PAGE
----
User Experience Stack Exchange is a question and answer site for user experience researchers and experts. Join them; it only takes a minute:

Sign up
Here's how it works:
  1. Anybody can ask a question
  2. Anybody can answer
  3. The best answers are voted up and rise to the top

I'm helping design a website for a non-profit company and need some help.

The company's audience are mostly uneducated mobile users. Many of them are English as a Second Language. I am wondering what the best way to design a contact form is (with name, phone, e-mail and message)?

share|improve this question

closed as too broad by Charles Wesley, Evil Closet Monkey, Bart Gijssens, Code Maverick, Joshua Barron Jun 17 '14 at 22:53

There are either too many possible answers, or good answers would be too long for this format. Please add details to narrow the answer set or to isolate an issue that can be answered in a few paragraphs.If this question can be reworded to fit the rules in the help center, please edit the question.

There is no 'best' for this particular scenario, but for general mobile form best practices: – DA01 Jun 13 '14 at 20:44
Thanks! I've been looking at a lot of articles; I understand there's no 'best', but for those who don't speak or read English very well, would icons be better, or displaying examples with gray text inside an input text box? Clarifying these things would be great, thanks! – Kiwi Jun 13 '14 at 21:47
Changing the layout has likely no bearing on readability of language. Icons alone are likely not sufficient, though could enhance if placed next to the label. Gray text inside an input is typically placeholder text--which serves a different purpose than a label does. – DA01 Jun 13 '14 at 22:06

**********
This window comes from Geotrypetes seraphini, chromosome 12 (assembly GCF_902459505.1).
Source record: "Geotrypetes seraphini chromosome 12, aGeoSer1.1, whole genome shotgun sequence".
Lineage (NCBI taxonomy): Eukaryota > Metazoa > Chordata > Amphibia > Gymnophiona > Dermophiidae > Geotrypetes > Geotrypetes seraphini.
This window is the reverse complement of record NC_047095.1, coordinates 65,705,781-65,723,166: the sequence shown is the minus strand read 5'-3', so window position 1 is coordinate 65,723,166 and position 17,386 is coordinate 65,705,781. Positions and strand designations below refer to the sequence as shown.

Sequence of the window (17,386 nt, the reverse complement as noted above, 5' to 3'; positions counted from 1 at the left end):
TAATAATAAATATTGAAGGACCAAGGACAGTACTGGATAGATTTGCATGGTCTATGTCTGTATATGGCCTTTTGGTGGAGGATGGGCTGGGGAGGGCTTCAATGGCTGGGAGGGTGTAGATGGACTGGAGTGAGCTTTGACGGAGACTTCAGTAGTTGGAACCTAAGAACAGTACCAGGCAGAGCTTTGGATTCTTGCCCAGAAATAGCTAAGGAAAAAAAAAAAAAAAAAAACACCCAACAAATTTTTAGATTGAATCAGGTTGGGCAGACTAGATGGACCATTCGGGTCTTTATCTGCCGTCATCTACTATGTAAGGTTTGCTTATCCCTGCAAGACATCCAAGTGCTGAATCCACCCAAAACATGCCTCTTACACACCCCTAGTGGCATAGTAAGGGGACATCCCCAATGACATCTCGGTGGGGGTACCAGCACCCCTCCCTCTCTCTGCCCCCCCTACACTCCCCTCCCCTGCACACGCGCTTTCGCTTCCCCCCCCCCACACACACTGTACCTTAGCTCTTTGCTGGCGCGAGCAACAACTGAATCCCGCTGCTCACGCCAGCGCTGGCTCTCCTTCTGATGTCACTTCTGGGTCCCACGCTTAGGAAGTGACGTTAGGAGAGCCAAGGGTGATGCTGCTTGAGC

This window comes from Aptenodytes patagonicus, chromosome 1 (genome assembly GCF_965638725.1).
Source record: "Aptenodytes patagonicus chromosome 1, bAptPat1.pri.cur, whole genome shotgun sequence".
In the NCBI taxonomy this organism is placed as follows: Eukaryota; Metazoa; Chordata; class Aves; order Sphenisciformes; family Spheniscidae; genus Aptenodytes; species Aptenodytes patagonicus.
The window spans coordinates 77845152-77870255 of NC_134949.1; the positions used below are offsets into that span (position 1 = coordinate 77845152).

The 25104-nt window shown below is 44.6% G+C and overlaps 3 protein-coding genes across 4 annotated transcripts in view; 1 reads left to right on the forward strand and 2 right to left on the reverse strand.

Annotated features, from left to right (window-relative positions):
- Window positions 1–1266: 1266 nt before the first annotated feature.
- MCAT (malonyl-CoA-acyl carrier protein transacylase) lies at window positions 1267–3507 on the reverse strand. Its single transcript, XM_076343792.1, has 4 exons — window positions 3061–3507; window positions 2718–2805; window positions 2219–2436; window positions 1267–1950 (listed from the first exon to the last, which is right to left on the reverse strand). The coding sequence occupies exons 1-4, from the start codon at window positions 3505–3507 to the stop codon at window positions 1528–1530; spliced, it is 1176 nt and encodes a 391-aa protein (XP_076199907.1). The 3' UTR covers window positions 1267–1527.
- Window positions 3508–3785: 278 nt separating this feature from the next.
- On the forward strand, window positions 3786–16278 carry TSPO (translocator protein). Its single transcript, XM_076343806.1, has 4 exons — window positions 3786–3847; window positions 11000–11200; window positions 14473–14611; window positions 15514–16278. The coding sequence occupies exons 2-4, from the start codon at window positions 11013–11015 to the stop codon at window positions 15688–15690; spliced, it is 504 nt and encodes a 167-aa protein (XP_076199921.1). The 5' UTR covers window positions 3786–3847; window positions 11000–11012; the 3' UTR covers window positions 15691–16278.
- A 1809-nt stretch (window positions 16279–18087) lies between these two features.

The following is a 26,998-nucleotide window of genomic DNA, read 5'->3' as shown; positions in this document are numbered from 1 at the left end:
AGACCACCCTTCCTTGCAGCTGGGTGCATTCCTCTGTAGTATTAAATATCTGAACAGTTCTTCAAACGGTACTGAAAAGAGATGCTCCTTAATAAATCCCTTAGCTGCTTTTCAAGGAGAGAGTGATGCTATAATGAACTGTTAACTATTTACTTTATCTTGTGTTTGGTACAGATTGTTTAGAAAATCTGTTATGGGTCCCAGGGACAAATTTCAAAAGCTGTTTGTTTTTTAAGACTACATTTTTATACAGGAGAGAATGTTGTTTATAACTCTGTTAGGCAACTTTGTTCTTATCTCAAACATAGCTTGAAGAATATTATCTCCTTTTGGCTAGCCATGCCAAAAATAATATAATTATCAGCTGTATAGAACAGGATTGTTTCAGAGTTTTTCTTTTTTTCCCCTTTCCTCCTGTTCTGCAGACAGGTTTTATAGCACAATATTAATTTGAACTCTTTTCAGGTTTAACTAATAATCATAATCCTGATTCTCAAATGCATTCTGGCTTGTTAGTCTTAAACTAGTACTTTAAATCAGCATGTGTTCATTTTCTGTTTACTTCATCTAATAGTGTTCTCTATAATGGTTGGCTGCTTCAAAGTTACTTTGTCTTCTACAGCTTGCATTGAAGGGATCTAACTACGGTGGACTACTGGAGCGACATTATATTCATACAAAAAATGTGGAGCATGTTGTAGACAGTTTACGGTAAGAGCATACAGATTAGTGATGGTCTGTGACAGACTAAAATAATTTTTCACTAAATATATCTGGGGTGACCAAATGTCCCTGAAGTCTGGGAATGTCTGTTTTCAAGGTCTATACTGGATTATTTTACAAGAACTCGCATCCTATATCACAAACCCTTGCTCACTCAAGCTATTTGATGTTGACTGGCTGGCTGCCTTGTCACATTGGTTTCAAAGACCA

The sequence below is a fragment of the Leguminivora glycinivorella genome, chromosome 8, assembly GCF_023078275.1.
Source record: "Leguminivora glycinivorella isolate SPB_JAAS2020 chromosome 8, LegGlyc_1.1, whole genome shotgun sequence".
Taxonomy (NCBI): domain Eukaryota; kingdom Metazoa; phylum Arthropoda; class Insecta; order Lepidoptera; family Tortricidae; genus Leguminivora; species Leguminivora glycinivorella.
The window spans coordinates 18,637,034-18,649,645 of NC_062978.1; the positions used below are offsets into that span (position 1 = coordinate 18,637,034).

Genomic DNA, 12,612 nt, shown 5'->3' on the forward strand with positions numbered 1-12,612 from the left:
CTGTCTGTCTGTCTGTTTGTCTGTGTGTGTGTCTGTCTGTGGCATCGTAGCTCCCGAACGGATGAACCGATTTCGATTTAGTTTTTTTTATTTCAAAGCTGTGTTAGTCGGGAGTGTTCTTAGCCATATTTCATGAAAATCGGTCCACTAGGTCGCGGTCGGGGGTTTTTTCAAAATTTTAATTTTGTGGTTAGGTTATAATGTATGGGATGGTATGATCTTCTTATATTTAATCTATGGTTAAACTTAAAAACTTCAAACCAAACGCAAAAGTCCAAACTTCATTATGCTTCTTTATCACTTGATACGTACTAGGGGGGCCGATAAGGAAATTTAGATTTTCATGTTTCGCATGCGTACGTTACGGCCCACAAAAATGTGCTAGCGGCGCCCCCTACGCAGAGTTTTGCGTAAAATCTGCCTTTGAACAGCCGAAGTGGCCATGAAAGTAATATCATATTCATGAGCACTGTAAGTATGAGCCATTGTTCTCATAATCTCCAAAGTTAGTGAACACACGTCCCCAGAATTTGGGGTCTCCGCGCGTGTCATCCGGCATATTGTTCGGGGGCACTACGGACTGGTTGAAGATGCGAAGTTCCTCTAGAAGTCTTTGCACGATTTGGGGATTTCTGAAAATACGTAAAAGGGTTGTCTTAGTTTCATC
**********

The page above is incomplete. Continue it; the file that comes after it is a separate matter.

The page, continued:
I suggest this to start and I'd say to translate to the native language but I'm guessing there's a reason behind you not doing this already. – Deryck Jun 14 '14 at 2:13
@Deryck I agree. You should focus on making your form easy to translate into your target languages and localize it for the users with something like flag-links to different translations. For something like form labels, auto-translate should be pretty simple. – Garet Claborn Jun 14 '14 at 7:30
up vote 0 down vote accepted

I think there's a big distinction between ESL and non-English speakers.

"Name" is undoubtedly one of the first words someone learns when learning a new language, so there should be no concerns there. "Email", if not understood from a language standpoint, can be conveyed by putting an email address in placeholder text. Unless this is the first online form the user has ever filled out I trust they will understand the meaning. The same applies to "Phone Number" - Placing a properly-formatted phone number in the field will tell the user what is expected in that field.

The only tricky one could be "Message", which I actually suspect is most likely to be a "Question". "I have a question" or "What is your question?" is also likely to be understood by someone with an elementary understanding of English.

If your users are typically native speakers of the same language you could easily provide English/Native labels. For spanish, it could be "Name/Nombre" "Email/Email" "Phone/Teléfono" "Message/Mensaje" (or "Question/Pregunta")

share|improve this answer

Not the answer you're looking for? Browse other questions tagged or ask your own question.